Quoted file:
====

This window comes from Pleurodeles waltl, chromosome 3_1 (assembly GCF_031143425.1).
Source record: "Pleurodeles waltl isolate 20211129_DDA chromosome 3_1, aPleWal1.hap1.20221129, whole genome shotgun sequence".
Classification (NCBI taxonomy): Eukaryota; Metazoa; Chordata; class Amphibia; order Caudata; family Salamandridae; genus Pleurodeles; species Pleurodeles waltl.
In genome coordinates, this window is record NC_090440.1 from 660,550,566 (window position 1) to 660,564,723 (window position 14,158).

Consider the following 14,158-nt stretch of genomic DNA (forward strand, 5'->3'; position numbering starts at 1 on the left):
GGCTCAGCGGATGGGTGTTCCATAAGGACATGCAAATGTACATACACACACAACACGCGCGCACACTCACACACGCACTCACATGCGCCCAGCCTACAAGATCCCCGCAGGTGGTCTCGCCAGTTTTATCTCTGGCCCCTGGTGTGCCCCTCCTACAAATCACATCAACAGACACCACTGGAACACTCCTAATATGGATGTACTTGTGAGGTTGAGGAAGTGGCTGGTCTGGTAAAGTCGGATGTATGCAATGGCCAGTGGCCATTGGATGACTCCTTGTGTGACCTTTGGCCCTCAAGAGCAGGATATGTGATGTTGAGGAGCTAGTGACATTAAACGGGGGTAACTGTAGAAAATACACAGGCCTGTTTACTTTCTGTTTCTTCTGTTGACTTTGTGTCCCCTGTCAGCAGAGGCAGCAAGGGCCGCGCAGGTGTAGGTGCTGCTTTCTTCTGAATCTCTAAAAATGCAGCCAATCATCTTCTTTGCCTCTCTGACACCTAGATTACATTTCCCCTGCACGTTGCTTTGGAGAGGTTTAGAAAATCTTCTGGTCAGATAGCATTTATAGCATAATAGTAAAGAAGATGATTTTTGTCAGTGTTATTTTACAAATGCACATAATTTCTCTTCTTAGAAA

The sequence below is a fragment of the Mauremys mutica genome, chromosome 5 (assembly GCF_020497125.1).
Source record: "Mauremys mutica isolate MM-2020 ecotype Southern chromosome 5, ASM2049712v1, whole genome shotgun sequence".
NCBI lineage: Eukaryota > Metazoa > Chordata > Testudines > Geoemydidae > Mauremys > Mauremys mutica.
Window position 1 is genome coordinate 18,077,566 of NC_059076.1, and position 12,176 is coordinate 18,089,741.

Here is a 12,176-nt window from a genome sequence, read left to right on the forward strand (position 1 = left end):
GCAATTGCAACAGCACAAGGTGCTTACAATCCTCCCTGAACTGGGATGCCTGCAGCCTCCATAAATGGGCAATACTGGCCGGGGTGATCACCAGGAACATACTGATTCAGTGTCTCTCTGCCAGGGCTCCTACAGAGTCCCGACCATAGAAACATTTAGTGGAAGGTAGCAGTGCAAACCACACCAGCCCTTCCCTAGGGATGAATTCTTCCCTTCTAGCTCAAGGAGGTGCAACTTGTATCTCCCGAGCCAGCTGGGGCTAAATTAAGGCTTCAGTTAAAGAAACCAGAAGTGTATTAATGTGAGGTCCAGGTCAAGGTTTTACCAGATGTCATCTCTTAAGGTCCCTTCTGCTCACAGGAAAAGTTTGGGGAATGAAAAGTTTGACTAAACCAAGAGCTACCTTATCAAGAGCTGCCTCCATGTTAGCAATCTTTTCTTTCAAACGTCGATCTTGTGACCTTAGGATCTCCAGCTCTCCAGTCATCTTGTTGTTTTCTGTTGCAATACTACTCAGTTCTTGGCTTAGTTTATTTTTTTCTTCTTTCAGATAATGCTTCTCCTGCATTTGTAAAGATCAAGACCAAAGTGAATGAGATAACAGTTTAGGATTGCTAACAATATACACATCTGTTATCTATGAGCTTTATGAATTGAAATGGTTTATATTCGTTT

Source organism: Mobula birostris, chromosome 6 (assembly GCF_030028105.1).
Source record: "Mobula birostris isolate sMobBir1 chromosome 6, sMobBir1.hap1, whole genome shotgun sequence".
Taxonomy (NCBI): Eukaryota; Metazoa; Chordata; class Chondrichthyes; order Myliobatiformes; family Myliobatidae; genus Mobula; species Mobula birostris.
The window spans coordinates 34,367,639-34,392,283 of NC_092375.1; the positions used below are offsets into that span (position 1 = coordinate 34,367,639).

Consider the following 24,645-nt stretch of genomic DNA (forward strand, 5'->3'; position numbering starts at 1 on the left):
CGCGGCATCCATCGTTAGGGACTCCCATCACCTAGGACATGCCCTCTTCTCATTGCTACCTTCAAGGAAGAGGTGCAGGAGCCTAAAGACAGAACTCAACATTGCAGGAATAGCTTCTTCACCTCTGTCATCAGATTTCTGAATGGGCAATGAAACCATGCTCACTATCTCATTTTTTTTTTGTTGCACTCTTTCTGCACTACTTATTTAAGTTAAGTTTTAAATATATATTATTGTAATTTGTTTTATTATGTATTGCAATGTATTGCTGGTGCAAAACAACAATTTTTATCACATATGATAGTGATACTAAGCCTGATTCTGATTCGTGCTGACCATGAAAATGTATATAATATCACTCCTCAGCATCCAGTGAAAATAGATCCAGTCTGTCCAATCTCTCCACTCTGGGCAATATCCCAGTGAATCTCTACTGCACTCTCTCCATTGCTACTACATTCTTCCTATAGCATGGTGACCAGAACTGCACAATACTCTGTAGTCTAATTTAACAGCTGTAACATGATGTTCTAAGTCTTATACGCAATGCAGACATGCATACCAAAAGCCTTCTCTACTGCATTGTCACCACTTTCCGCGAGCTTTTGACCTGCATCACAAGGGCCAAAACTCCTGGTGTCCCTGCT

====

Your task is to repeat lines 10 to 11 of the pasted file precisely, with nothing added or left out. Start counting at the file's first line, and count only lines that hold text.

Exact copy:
Window position 1 is genome coordinate 18,077,566 of NC_059076.1, and position 12,176 is coordinate 18,089,741.

Here is a 12,176-nt window from a genome sequence, read left to right on the forward strand (position 1 = left end):